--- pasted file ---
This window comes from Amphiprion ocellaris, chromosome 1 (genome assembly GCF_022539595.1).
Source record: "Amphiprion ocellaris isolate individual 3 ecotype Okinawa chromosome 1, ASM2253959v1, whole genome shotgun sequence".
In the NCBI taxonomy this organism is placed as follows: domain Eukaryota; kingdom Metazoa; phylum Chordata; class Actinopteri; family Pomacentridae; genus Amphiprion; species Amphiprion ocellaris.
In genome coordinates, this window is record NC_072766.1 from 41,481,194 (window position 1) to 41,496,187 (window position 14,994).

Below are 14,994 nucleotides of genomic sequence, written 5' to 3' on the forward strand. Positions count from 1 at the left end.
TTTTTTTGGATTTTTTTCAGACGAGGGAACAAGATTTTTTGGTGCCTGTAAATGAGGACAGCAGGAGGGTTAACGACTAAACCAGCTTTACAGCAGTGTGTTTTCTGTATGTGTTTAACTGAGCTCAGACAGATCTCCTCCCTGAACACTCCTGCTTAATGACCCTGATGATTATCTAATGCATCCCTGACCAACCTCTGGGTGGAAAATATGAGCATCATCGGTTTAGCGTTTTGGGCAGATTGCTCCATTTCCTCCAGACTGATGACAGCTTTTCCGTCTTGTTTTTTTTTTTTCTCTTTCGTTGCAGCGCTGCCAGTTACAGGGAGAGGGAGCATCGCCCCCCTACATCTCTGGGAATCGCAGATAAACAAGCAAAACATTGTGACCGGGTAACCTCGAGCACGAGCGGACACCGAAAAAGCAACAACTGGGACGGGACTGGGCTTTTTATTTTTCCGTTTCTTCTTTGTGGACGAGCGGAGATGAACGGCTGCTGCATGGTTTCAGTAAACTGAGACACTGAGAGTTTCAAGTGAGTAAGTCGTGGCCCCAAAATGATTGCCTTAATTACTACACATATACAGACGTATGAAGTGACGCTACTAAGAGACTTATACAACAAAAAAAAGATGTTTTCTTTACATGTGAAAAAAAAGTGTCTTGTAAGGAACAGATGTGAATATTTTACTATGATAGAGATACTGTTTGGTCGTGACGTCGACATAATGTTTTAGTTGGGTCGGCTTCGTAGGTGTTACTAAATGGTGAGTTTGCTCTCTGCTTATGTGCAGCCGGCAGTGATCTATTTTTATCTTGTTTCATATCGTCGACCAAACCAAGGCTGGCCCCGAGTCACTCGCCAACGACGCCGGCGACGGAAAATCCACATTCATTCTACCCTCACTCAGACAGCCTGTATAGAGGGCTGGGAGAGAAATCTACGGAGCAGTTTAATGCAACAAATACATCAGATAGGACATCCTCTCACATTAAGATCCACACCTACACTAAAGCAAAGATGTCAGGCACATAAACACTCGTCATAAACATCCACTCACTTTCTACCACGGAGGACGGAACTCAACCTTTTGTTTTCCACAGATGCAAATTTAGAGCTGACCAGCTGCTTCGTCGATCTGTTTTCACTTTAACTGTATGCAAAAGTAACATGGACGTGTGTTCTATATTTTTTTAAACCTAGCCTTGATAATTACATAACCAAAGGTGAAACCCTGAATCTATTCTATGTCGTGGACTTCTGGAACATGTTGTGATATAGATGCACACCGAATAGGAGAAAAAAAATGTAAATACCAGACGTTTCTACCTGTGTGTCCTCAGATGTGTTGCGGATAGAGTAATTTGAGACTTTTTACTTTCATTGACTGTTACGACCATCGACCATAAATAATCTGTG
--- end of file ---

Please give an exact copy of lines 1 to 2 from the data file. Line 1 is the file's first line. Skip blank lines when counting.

This window comes from Amphiprion ocellaris, chromosome 1 (genome assembly GCF_022539595.1).
Source record: "Amphiprion ocellaris isolate individual 3 ecotype Okinawa chromosome 1, ASM2253959v1, whole genome shotgun sequence".